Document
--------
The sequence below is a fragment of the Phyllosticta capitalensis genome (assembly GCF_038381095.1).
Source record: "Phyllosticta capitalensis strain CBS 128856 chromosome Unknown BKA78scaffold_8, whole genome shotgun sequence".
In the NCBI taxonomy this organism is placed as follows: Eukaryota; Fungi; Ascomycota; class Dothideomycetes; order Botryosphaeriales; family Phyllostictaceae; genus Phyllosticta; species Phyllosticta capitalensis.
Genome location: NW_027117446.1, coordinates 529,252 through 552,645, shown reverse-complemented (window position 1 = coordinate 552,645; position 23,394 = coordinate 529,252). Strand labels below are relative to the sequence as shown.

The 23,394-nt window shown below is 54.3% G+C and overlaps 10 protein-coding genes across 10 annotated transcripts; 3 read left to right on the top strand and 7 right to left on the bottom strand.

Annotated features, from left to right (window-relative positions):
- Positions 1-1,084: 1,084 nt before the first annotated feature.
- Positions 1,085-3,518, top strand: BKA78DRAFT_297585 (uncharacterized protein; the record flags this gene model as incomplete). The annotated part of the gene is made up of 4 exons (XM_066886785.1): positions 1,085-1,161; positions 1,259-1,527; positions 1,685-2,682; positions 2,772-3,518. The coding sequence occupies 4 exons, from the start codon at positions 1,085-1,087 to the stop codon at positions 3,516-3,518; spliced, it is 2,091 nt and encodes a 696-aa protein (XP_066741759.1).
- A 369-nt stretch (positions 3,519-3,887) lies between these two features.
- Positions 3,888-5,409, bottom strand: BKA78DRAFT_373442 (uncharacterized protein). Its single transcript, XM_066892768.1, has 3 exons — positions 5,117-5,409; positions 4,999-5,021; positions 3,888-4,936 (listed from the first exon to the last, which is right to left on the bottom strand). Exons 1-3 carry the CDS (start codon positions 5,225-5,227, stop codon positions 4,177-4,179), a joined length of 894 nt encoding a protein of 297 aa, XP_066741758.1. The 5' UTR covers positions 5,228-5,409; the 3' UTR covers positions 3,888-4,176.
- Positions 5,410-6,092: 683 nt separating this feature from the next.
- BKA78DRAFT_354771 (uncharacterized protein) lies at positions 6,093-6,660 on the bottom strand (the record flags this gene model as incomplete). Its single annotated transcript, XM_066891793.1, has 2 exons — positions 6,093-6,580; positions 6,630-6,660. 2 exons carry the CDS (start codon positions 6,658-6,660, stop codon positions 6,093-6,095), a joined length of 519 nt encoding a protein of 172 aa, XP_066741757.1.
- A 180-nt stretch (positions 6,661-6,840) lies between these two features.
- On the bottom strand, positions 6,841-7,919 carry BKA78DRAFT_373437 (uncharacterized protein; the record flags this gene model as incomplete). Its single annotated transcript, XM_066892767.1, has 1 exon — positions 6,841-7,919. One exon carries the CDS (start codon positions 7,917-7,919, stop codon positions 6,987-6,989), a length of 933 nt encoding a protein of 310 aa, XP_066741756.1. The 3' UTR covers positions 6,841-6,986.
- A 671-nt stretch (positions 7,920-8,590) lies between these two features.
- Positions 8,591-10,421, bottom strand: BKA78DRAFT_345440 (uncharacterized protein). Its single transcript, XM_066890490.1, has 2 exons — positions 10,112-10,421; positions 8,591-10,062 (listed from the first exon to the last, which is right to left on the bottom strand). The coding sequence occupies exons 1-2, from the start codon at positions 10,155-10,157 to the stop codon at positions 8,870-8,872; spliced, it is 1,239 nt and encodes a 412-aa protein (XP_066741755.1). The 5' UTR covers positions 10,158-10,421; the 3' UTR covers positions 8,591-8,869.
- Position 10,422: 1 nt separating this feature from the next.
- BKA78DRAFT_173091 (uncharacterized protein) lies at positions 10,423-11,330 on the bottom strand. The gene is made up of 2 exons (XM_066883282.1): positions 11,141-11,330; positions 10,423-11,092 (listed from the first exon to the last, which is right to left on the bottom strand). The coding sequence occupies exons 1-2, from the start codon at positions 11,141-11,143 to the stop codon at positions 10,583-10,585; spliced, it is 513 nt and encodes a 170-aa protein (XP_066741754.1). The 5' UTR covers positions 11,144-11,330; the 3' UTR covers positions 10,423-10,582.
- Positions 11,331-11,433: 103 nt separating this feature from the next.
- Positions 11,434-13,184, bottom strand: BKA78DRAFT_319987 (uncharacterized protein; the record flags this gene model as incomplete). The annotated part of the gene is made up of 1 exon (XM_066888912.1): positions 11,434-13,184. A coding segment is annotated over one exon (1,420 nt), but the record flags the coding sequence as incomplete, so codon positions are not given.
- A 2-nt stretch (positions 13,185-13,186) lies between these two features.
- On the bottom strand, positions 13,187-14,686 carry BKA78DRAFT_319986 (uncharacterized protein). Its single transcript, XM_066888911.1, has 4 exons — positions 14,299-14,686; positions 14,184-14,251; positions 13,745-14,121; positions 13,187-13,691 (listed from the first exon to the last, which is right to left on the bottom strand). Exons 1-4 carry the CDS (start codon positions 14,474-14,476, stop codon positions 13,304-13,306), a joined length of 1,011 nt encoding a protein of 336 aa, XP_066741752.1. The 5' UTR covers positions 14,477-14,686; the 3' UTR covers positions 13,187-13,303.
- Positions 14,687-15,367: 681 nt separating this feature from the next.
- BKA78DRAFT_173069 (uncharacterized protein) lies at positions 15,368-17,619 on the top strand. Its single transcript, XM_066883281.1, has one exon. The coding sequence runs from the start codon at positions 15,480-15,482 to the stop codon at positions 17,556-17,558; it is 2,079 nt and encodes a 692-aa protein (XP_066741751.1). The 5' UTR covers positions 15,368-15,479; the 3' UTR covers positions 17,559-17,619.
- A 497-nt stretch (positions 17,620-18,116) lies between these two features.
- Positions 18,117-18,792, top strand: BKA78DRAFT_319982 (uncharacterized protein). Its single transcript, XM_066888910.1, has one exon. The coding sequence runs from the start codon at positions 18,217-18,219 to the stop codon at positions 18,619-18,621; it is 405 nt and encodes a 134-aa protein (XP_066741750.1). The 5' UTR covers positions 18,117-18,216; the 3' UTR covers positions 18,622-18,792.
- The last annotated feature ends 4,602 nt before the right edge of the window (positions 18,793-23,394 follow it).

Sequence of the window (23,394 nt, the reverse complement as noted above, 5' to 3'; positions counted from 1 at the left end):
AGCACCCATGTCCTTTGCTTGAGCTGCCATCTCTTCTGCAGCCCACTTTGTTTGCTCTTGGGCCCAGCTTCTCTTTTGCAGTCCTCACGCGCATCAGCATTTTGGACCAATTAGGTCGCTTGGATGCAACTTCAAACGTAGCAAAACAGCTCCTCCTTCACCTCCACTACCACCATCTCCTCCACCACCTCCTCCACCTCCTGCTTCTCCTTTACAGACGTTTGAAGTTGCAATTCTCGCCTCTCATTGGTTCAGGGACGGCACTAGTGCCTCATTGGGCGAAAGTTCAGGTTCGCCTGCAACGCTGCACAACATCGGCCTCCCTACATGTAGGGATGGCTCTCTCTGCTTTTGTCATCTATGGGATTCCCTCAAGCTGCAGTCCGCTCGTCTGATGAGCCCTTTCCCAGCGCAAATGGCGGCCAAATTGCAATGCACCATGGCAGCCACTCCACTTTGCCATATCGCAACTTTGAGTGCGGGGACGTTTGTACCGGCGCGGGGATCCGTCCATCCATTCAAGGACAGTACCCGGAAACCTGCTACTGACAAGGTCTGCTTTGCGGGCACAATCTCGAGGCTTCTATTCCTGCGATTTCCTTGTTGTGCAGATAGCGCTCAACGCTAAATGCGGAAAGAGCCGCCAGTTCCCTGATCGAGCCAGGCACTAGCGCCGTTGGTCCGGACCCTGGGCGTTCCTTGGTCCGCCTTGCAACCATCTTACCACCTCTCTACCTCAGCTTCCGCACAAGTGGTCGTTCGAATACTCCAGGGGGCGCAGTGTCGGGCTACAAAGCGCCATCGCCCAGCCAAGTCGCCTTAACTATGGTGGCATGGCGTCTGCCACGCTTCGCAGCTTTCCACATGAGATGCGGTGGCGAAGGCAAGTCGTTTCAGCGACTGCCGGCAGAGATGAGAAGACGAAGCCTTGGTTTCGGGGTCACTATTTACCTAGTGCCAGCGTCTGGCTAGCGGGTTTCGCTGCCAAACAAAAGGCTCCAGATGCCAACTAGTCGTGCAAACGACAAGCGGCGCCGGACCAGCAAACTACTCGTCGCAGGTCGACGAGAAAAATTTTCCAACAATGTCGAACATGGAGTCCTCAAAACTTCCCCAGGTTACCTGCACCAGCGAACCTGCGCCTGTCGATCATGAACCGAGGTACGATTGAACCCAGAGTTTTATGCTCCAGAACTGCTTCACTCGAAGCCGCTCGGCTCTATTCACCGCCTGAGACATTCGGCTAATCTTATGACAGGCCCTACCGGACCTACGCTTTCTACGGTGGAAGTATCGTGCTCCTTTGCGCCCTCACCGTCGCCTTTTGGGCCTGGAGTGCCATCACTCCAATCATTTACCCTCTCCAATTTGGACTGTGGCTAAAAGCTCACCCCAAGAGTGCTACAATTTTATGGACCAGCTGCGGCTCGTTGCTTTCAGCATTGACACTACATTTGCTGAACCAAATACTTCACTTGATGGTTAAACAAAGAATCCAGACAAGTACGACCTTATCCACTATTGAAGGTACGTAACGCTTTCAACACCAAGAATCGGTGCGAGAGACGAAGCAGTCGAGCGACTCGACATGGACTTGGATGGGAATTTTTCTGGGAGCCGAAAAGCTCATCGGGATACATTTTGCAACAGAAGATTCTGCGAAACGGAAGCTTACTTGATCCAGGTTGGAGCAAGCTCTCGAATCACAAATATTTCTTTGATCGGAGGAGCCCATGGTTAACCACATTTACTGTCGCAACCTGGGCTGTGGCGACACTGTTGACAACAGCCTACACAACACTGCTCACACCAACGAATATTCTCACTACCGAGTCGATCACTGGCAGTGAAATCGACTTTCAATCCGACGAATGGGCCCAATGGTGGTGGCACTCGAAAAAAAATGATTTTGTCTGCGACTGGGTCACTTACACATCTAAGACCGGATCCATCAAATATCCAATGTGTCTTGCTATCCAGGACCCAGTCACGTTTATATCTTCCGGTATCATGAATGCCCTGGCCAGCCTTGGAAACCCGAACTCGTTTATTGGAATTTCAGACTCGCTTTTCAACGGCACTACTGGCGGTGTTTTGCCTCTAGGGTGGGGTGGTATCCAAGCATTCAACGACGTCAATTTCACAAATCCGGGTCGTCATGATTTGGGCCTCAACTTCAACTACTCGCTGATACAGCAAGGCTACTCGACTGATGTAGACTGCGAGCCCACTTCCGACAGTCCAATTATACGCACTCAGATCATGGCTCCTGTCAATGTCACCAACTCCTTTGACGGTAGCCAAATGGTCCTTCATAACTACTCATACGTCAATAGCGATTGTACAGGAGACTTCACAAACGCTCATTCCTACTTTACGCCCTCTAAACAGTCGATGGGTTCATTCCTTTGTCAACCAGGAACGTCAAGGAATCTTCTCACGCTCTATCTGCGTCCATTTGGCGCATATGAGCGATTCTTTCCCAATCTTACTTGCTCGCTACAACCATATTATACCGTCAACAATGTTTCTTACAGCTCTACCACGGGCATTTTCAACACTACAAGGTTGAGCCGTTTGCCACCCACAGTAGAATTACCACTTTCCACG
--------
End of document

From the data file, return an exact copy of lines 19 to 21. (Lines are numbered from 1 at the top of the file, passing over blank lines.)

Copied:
- Positions 11,331-11,433: 103 nt separating this feature from the next.
- Positions 11,434-13,184, bottom strand: BKA78DRAFT_319987 (uncharacterized protein; the record flags this gene model as incomplete). The annotated part of the gene is made up of 1 exon (XM_066888912.1): positions 11,434-13,184. A coding segment is annotated over one exon (1,420 nt), but the record flags the coding sequence as incomplete, so codon positions are not given.
- A 2-nt stretch (positions 13,185-13,186) lies between these two features.